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Programmable Logic Controller (PLC) Questions Answers

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Herein, we have covered several Programmable Logic Controller (PLC) related topics such as Basic Rules of Line DiagramsLine Diagrams—Signals, Decisions, and Action, and Logic Functions in detail.

Basic Rules of Line Diagrams

  1. State the basic rules that determine how and where two or more loads are connected into a control circuit.
  • No more than one load should be placed in any circuit line between the power lines L1 and L2.
  • Two loads must not be connected in series in one line of a line diagram.
  • Loads must be connected in parallel when more than one load must be connected in the line diagram.
  • Control relay coils, solenoids, and pilot lights are loads that are connected directly or indirectly to L2.
  • The number of NC overload contacts between the starter coil and L2 depends on the type of starter and power used in the circuit.
  • One to three NC overload contacts may be shown between the starter and L2 in all line diagrams. One to three NC overload contacts are shown because starters may include one, two, or three overload contacts, depending on the manufacturer and motor used.
  1. State the basic rules that determine how and where two or more switches are connected into a control circuit.
  • A circuit may contain as many control devices as are required to make the operating coil function as specified. These control devices may be connected in series or parallel when controlling an operating coil.
  • Two control devices (a flow switch and a temperature switch) can be connected in series to control a coil in a magnetic motor starter.
  • Two control devices (a pressure switch and a foot switch) can be connected in parallel to control a coil in a magnetic motor starter.
  • Regardless of how the control devices are arranged in a circuit, they must be connected between L1 and the operating coil (or load).
  • The contacts used and the way the control devices are connected into a circuit (series or parallel) determines the function of the circuit.

     3. Explain how to add manufacturer’s terminal numbers to any given control circuit drawn in line (ladder)    diagram format.

  • Manufacturers of electrical relays, timers, counters, etc., include numbers on the terminal connection points. These terminal numbers are used to identify and separate the different component parts (coil, NC contacts, etc.) included on the individual pieces of equipment.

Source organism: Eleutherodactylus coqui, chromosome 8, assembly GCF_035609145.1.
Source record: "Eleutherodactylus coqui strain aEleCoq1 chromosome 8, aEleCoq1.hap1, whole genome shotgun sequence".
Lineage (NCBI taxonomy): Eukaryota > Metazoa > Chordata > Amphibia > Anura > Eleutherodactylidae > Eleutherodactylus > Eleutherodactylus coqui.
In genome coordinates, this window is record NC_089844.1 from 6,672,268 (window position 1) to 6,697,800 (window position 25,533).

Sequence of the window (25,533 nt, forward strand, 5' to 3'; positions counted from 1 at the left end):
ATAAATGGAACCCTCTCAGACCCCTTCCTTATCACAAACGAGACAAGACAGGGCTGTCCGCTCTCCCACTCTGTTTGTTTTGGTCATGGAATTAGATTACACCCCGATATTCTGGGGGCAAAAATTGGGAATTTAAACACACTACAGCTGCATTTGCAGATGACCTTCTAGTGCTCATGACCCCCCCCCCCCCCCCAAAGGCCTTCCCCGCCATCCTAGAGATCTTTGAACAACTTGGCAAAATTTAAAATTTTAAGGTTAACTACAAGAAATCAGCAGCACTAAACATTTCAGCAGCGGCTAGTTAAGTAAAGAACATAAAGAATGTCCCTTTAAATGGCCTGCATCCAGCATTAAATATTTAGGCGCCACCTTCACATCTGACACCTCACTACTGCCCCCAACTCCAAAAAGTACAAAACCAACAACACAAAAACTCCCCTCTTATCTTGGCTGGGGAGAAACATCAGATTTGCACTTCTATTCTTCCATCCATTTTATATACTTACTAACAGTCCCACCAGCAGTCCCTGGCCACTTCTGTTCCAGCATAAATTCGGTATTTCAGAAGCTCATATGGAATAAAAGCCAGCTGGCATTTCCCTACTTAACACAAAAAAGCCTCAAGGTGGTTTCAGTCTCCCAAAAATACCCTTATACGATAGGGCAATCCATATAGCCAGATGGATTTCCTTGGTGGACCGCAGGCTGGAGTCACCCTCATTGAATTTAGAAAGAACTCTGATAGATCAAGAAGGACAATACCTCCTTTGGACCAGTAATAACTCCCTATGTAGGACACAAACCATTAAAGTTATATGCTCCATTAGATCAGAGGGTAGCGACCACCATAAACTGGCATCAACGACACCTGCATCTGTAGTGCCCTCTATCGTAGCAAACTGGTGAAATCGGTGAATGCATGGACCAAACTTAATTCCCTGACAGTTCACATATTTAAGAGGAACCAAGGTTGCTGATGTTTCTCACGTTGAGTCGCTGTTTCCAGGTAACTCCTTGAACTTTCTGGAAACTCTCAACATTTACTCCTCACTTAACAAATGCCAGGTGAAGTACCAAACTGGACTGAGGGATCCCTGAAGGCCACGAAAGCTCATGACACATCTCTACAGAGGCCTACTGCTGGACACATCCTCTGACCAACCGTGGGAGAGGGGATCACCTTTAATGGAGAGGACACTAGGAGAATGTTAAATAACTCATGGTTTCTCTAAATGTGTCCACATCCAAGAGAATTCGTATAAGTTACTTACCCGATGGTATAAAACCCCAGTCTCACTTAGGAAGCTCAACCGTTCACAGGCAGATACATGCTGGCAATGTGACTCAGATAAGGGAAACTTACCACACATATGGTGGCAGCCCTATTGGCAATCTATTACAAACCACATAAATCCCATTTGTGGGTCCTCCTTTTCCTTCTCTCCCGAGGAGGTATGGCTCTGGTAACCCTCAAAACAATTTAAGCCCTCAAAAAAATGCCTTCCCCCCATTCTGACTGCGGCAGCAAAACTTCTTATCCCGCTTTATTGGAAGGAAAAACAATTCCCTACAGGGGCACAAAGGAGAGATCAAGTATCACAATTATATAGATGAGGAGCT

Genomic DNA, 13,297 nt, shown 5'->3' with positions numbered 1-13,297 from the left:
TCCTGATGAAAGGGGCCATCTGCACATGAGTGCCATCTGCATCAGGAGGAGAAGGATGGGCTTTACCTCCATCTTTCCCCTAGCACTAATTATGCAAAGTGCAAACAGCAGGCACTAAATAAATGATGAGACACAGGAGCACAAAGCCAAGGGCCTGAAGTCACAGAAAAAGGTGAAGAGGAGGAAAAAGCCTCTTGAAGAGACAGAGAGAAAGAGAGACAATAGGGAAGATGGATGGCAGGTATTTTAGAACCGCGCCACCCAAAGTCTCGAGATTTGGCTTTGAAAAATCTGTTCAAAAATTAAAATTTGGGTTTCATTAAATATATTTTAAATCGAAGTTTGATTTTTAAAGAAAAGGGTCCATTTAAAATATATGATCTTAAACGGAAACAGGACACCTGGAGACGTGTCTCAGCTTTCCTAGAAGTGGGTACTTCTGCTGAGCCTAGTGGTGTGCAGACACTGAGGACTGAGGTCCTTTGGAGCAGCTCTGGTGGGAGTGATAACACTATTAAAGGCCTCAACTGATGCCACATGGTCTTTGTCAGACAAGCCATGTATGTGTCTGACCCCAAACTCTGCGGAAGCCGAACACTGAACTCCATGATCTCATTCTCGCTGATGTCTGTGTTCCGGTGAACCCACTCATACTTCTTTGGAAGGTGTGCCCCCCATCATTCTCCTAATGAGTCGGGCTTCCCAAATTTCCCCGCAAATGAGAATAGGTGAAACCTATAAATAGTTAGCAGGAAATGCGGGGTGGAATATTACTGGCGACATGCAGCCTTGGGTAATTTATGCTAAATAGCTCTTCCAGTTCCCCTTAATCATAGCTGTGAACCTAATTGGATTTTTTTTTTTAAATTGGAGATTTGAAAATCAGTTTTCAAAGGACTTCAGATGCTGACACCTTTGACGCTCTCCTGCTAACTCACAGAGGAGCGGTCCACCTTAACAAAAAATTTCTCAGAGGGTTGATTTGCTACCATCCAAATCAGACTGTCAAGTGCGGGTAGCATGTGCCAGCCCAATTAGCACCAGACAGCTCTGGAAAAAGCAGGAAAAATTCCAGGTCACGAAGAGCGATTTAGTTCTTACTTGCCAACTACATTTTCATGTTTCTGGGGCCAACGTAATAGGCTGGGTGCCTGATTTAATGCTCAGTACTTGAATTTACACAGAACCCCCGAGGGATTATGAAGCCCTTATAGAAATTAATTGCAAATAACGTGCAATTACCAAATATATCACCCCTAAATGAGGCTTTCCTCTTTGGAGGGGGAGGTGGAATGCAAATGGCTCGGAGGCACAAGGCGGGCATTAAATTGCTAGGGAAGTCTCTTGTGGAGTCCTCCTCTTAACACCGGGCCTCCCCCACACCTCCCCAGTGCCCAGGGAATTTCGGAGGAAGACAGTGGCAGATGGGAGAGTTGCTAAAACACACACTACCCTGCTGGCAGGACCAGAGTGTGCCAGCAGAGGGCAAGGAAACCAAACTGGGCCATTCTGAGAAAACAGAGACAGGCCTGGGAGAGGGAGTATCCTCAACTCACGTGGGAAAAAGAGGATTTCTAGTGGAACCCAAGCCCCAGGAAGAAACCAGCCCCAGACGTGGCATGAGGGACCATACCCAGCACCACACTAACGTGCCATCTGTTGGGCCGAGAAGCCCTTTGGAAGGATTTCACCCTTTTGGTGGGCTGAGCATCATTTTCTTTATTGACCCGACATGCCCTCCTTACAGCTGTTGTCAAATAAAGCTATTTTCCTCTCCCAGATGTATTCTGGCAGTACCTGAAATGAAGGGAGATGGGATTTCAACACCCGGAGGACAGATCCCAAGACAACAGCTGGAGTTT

• Manufacturer’s terminal numbers are often added to a line diagram after the specific equipment to be used in the control circuit is identified.

Line Diagrams—Signals, Decisions, and Action

  1. Identify the components in an electrical circuit as being a part of the signal, decision, or action section of a control circuit.
  • A circuit must respond as designed, without any changes. To accomplish this consistency, all control circuits are composed of three basic sections: the signals, the decisions, and the action sections.
  • A signal starts or stops the flow of current by closing or opening the contacts of the control device. Pushbuttons, limit switches, flow switches, foot switches, temperature switches, and pressure switches may be used as the signal section of a control circuit. All signals depend on some condition that must take place. This condition can be manual, mechanical, or automatic.
  • The decision section of a circuit determines what work is to be done and in what order the work is to occur. The decision section of a circuit adds, subtracts, sorts selects, and redirects the signals from the control devices to the load. The decision section of the circuit accepts informational inputs (signals), makes logical decisions based on the way the control devices are connected to the circuit and provides the output signal that controls the load.
  • Once a signal is generated and the decision has been made within a circuit, some action (work) should result. In most cases, it is the operating coil in the circuit that is responsible for initiating the action. This action is direct when devices such as motors, lights, and heating elements are turned on as a direct result of the signal and the decision. This action is indirect when the coils in solenoids, magnetic starters, and relays are energized.

Logic Functions

  1. Define and give an example of switches connected for AND circuit control logic.
  • AND logic is used in industry when two NO pushbuttons are connected in series to control a solenoid.
  • With AND logic, the load is ON only if all the control signal contacts are closed.